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Curr Biol. 2005 Jul 12;15(13):1185-95.

Functional genomic analysis of midgut epithelial responses in Anopheles during Plasmodium invasion.

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European Molecular Biology Laboratory, Heidelberg, Germany.



The malaria parasite Plasmodium must complete a complex developmental life cycle within Anopheles mosquitoes before it can be transmitted into the human host. One day after mosquito infection, motile ookinetes traverse the midgut epithelium and, after exiting to its basal site facing the hemolymph, develop into oocysts. Previously, we have identified hemolymph factors that can antagonize or promote parasite development.


We profiled on a genomic scale the transcriptional responses of the A. gambiae midgut to P. berghei and showed that more than 7% of the assessed mosquito transcriptome is differentially regulated during invasion. The profiles suggested that actin- and microtubule-cytoskeleton remodeling is a major response of the epithelium to ookinete penetration. Other responses encompass components of innate immunity, extracellular-matrix remodeling, and apoptosis. RNAi-dependent gene silencing identified both parasite antagonists and agonists among regulators of actin dynamics and revealed that actin polymerization is inhibitory to the invading parasite. Combined transcriptional and reverse-genetic analysis further identified an unexpected dual role of the lipid-trafficking machinery of the hemolymph for both parasite and mosquito-egg development.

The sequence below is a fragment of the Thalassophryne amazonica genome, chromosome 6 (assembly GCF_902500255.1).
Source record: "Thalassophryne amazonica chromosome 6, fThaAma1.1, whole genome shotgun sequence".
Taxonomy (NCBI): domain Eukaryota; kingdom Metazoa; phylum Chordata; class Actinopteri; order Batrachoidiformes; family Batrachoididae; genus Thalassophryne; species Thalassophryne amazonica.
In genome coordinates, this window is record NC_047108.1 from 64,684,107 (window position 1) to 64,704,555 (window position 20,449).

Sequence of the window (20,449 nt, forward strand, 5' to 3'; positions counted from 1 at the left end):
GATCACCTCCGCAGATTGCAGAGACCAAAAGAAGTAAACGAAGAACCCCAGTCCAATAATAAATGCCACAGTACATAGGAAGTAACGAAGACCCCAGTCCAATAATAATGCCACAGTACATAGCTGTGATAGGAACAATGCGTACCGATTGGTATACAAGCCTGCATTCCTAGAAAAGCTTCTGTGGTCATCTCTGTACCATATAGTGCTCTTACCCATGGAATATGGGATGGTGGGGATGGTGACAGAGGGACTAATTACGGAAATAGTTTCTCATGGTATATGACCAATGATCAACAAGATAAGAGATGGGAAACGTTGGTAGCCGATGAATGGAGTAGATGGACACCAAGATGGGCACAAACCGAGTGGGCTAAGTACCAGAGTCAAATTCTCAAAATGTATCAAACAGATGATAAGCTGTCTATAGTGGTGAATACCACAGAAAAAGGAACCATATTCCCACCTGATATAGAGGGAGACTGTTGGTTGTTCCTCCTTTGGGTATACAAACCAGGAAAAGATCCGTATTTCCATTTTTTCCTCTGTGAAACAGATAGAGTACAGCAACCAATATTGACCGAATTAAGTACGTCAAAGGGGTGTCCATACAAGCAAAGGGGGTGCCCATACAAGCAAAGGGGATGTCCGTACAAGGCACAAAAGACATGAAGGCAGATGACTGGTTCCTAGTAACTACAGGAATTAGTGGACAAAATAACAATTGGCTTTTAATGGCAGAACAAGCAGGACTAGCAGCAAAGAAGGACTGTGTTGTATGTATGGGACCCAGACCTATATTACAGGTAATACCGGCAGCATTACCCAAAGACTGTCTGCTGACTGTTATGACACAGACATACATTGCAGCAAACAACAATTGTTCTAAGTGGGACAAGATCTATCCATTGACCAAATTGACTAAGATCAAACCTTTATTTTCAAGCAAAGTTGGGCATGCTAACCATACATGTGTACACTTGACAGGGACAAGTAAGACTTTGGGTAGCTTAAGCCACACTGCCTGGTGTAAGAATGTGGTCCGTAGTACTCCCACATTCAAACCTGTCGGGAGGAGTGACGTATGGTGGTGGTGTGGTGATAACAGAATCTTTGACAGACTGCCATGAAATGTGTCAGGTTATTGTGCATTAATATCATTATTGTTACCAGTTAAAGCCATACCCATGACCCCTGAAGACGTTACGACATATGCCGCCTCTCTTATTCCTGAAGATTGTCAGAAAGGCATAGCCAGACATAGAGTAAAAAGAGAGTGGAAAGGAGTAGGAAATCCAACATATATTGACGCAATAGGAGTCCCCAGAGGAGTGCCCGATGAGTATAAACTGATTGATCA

We conclude that the determinants of malaria-parasite development in Anopheles include components not only of systemic humoral immunity but also of intracellular, local epithelial reactions. These results provide novel mechanistic insights for understanding malaria transmission in the mosquito vector.

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